An Anderson County woman has died from injuries she sustained Wednesday afternoon after running into her burning home to rescue her pets.  According to the Anderson County Sheriff’s Department, 65-year-old Martha Bailey and her friend arrived at the home on Ridge Lane in the Marlow Community shortly after 3:00 Wednesday afternoon, discovered it was on fire and called 911.  A few minutes later, Bailey ran inside to try to rescue her pets. During her attempt, her clothes caught on fire, and she collapsed, prompting her friend, Adra Denton, to call 911 a second time. Anderson County Sheriff’s Department Deputy Wiley Maloney, Reserve Deputy Gene Rose, and Marlow Volunteer Fire Department Captain Zach Pressnell pulled Bailey out of the burning house and covered her with a wet coat until paramedics arrived on the scene.  Bailey was taken by ambulance to Methodist Medical Center then transported by Lifestar helicopter to UT Medical Center, where she passed away during the night.  Firefighters were able to rescue a dog and cat from the home, but one dog did perish in the blaze. The surviving animals were taken to a local animal hospital for treatment.  Denton was treated at the scene of smoke inhalation.  The fire reportedly caused around $25,000 of damage, mostly confined to the living room where the blaze is believed to have begun.  Officials said the cause of the fire appeared to be an accident, but they are still investigating.  

 

ACSD investigating robbery report

 

The Anderson County Sheriff’s Department is investigating an armed robbery that occurred at a home near Rocky Top.  Deputies responded to a home on Clear Branch Road shortly after 10:30 pm Wednesday on a report of a robbery in progress.  When they arrived, they made contact with Genis Hawkins, who told them that he had been robbed at knifepoint by his grandson and another man.  Hawkins told police that he answered a knock on his door and saw his grandson on the porch.  The grandson asked if he could use Hawkins’ phone and when he stepped away to get it, his grandson and a second man wearing a green rag over his face and holding a 15-inch-long knife entered his house.  The masked man held the knife to Hawkins’ stomach and threatened to “gut him” according to the incident report, while the grandson demanded money.  Hawkins gave them a pair of pants containing three envelopes full of cash in various denominations totaling approximately $2600, his wallet with two debit cards inside and his cell phone.  The knife-wielding suspect told Hawkins to stay inside as they left or he would be stabbed.  The two then ran down the driveway, where a third person was waiting in a car, and fled the area.  One of Hawkins’ relatives found one envelope containing $1400 in the driveway, where the suspects had apparently dropped it as they fled, and gave it to investigators, who then photographed the bills and returned them to Hawkins.  Hawkins was not injured in the incident and the investigation is continuing. 

 

OSPD searching for robbery suspect

 

The Oliver Springs Police Department is searching for a suspect in an armed robbery at the Family Dollar Store at about 9:34 p.m. Wednesday.  The suspect allegedly entered the store at 51 Edmonds Drive, gave the clerk a $100 bill, and asked for change. After the clerk gave the suspect the change, the man then demanded the money in both cash registers, requested both clerks’ phones, took their wallets out of their purses, and left the store.  The suspect is described as a black man who is about 5’2″ to 5’5″ and weighs about 150 pounds. He was wearing an Under Armour red hoodie with a blue shirt, possibly a sweatshirt, pulled over it, and a ball cap on underneath the hoodie, the OSPD said.  Call the Oliver Springs Police Department at (865) 435-7777 if you have any information on this robbery.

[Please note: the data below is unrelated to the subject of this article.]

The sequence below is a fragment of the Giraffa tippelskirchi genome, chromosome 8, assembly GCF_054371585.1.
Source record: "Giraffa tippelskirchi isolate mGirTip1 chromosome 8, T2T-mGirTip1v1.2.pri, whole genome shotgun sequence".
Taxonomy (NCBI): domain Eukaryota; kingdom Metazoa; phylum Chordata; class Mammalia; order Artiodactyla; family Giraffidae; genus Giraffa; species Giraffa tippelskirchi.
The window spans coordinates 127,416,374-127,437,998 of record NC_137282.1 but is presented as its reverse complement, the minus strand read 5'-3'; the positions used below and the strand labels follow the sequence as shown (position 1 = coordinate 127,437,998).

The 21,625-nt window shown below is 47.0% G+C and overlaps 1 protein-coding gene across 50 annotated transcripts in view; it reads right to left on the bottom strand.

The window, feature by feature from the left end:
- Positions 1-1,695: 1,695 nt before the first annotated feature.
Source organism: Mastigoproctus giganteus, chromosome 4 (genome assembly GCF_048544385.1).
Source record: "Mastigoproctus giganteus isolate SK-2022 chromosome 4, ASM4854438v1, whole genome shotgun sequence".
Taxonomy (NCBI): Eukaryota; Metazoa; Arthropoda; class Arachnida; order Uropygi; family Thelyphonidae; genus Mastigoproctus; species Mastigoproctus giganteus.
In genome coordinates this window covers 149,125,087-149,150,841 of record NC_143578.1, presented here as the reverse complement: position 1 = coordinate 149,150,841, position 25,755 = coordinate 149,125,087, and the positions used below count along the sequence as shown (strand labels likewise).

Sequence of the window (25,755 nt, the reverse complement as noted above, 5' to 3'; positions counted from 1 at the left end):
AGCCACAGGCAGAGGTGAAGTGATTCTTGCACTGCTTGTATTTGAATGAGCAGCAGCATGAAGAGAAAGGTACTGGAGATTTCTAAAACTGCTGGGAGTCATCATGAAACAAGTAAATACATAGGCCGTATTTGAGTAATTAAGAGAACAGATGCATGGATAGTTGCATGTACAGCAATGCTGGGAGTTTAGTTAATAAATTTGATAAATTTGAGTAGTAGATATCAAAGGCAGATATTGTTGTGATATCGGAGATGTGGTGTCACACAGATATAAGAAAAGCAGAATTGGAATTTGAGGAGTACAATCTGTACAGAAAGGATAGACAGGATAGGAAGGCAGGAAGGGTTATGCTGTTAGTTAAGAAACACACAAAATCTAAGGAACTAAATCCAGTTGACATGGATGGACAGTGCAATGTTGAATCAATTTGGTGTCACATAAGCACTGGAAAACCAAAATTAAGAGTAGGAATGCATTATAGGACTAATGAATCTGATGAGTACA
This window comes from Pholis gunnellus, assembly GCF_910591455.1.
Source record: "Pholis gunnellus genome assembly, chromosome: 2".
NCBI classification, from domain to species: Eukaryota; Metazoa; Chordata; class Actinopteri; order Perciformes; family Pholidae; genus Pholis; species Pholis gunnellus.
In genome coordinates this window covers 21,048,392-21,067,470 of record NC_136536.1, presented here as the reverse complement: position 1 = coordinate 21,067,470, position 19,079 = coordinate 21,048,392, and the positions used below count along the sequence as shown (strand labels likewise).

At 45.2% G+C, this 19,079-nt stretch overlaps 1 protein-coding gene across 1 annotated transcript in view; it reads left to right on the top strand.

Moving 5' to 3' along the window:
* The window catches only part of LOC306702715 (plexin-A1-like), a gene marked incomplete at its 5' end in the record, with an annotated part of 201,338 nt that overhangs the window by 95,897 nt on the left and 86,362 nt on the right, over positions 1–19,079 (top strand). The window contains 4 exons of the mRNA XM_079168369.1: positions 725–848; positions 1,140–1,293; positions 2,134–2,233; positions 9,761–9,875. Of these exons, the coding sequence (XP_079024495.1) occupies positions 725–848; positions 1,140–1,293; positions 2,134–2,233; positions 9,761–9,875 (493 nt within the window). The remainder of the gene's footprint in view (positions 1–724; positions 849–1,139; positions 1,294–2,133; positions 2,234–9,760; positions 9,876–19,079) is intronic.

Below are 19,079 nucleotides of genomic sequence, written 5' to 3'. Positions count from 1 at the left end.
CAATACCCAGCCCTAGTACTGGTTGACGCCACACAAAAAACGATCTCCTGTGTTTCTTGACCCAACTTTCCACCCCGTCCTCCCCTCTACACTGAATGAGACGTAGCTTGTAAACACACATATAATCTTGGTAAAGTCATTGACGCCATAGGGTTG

OR earns EPA recognition

 

The city of Oak Ridge has been named a "Green Power Community of the Year" by the Environmental Protection Agency (EPA).  The EPA made that announcement Wednesday. Oak Ridge is one of only two cities in the nation to receive the award, the other being Medford, Oregon.  They are among 19 Green Power Partners and four power suppliers across the country receiving the EPA's Green Leadership Awards.  According to an EPA release, the recognition is for "advancing the nation's renewable energy market and reducing greenhouse gas emissions fueling climate change.”  In all, the award winners use more than 7.6 billion kilowatt-hours of green power each year. Green power is electricity generated from such renewable resources as solar, wind, geothermal, and others.   Since its birth as a secret city involved in building the first atomic bomb, Oak Ridge's identity "has long been intertwined with the energy sector," according to the EPA.  The release goes on to say that presently, the U.S. Department of Energy's Oak Ridge National Laboratory continues the city's energy tradition by conducting research related to solar, wind, geothermal, biomass, and hydropower technologies, and purchasing green power for its electricity use. Oak Ridge is recognized as a Platinum Community in the Tennessee Valley Authority (TVA) Valley Sustainable Communities Program and has set the ambitious goal of reducing greenhouse gas emissions 30 percent by 2030. With city-wide attention focused on using clean energy, Oak Ridge became the Southeast's first EPA Green Power Community in 2014.  Earlier this year, the city launched an effort to encourage greater participation in TVA's renewable energy program. That effort tripled the use of TVA's Green Power Switch program, where residents pay more for electricity produced from nonpolluting sources.  Residents, businesses, and the local government are now using more than 73 million kilowatt-hours (kWh) of renewable energy annually, including more than 126,000 kWh of on-site solar power at the Oak Ridge National Laboratory.